The other two nominated docs are also very of the political moment, though in different ways. Extremis, a quietly brutal observational piece on patients in a hospital facing end-of-life decisions, speaks to the increasingly urgent subject of American health care. Though it’s entirely character-based, the reasons family members of catatonic patients give for wanting to keep their loved ones on life support demonstrate the ethos of living at any cost that’s entrenched in American culture. Seemingly the most innocuous doc is Joe’s Violin, about a Holocaust survivor who donates his beloved instrument to a school music program. Given that the educational system seems even more at threat than ever and white nationalism has made a comeback in the U.S., this would-be simple story echoes ominously. With the last Holocaust survivors on their way out, nonfiction filmmakers have their last chance to capture their stories in the first person.
Immigration reemerges when one moves on to the Best Short Film category, which includes two different nominees dealing with the subject. The most urgent is Ennemis Interieurs (“enemies within”), about a French intelligence agent interrogating an Algerian-born longtime resident of the country seeking to become a citizen. The agent suspects the man of having terrorist ties. The setting is the 1990s and the foreign country in question is Algeria, but the film is entirely about the fear of immigrants clawing at the West’s throat right now. Similarly, in Silent Nights, an undocumented Ghanaian immigrant living on the streets of Copenhagen faces constant racism and scorn from residents. His desperation to make money to send back home to his family forces him into an impossible choice over the relationship he develops with a kindly shelter volunteer.
The other live-action shorts can’t be easily grouped. Sing, about a schoolgirl who gradually awakens to unfairness that’s being forced upon other members of her choir, could be said to be in the same family, what with its emphasis on accepting those who are different. The story centers on her friendship with an outcast new girl in class, after all. La femme et le TGV, or The Railroad Lady, confronts the challenges the elderly face in a drastically changed world, centering on a woman who refuses to “send an internet” (an email) and still waves to the passing train every day, and who slowly comes to embrace what contemporary life has to offer. Timecode, told mainly via security camera footage, uses the nagging recurrent controversy of surveillance as a vector for a sweet little story about how people deal with the inherent frustrations of work.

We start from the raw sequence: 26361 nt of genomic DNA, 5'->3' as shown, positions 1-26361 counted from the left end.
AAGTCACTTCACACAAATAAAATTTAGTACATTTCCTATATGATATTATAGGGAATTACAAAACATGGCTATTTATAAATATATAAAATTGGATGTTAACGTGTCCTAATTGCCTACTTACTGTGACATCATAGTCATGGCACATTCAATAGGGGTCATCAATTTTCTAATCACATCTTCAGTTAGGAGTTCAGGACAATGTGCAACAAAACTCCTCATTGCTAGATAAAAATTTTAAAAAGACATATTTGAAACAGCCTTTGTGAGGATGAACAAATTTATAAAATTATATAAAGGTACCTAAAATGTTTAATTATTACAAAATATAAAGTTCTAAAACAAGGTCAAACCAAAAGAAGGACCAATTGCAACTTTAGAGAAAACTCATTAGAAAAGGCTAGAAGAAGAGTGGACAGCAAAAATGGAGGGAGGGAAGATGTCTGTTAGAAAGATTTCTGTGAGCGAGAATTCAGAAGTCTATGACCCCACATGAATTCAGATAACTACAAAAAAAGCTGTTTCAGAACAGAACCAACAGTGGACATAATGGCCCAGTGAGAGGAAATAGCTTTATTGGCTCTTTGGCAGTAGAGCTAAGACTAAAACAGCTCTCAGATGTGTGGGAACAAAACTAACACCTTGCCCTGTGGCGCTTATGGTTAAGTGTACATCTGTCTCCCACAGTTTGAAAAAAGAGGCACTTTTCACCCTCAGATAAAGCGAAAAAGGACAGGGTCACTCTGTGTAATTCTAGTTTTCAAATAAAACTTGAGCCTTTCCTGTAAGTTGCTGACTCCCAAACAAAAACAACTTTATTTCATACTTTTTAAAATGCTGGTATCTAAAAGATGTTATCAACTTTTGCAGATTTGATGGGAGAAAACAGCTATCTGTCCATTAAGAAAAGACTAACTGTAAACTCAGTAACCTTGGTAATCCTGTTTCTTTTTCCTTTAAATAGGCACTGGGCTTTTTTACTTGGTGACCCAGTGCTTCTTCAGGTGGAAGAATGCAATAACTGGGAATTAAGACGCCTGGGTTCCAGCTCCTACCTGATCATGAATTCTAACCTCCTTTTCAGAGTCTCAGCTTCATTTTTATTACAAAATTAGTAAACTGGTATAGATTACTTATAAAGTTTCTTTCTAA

The nominees for Best Animated Short can’t be said to be timely. The picks in this category are hardly ever timely. However, most of them are unified by their willingness to experiment with new mediums—in the sense of both drawing and format. The most traditional is Borrowed Time, made by several Pixar animators, which looks good but is thematically identical to any overly po-faced student thesis film you can find floating around YouTube. The memoir Pear Cider and Cigarettes, by Aeon Flux artist/director Robert Valley, revels in caricature stylization brought to life with skillful Photoshop. Its confessional noir atmosphere and graphic-novel framing make up for the limited range of character motion, while it also gives depth to its images in a way traditional animation rarely manages.
The obligatory Pixar nominee, Piper, is the company’s latest showcase for its forays into near-photoreal animation. That they can create animal characters who can still emote in a cartoonish way without coming across as creepy is the truly impressive part. Pearl, from previous winner in this category Patrick Osborne, is the first VR film to be nominated for an Oscar. It skillfully uses the full scope of a 360-degree space, never causing too much confusion as it sticks to a single location (the interior of a car) while jumping across time periods. The VR aspect essentially lets the viewer build their own cinematography on the mise en scene each scene presents for them. You can look where you choose, subtly shifting the impact of the film.
Likewise, Blind Vaysha utilizes 3D to empower its audience, in a manner similar to Goodbye to Language. Telling the story of a girl who sees the past with her left eye and the future with her right, it lets the audience do the same, relegating each timeline to one of the stereoscopic perspectives. A viewer can close either eye at will, choosing whether to view only the past or the future, much like the protagonist. But they can never see the present, which is the thrust of the movie’s allegory. Independent animation has always been a labor of love, but technology continually empowers them to break what were once thought the limits of the form. While the documentaries and live-action shorts scrutinize the present or ruminate on the past, here’s where you’ll find filmmakers holding up a torch for the future.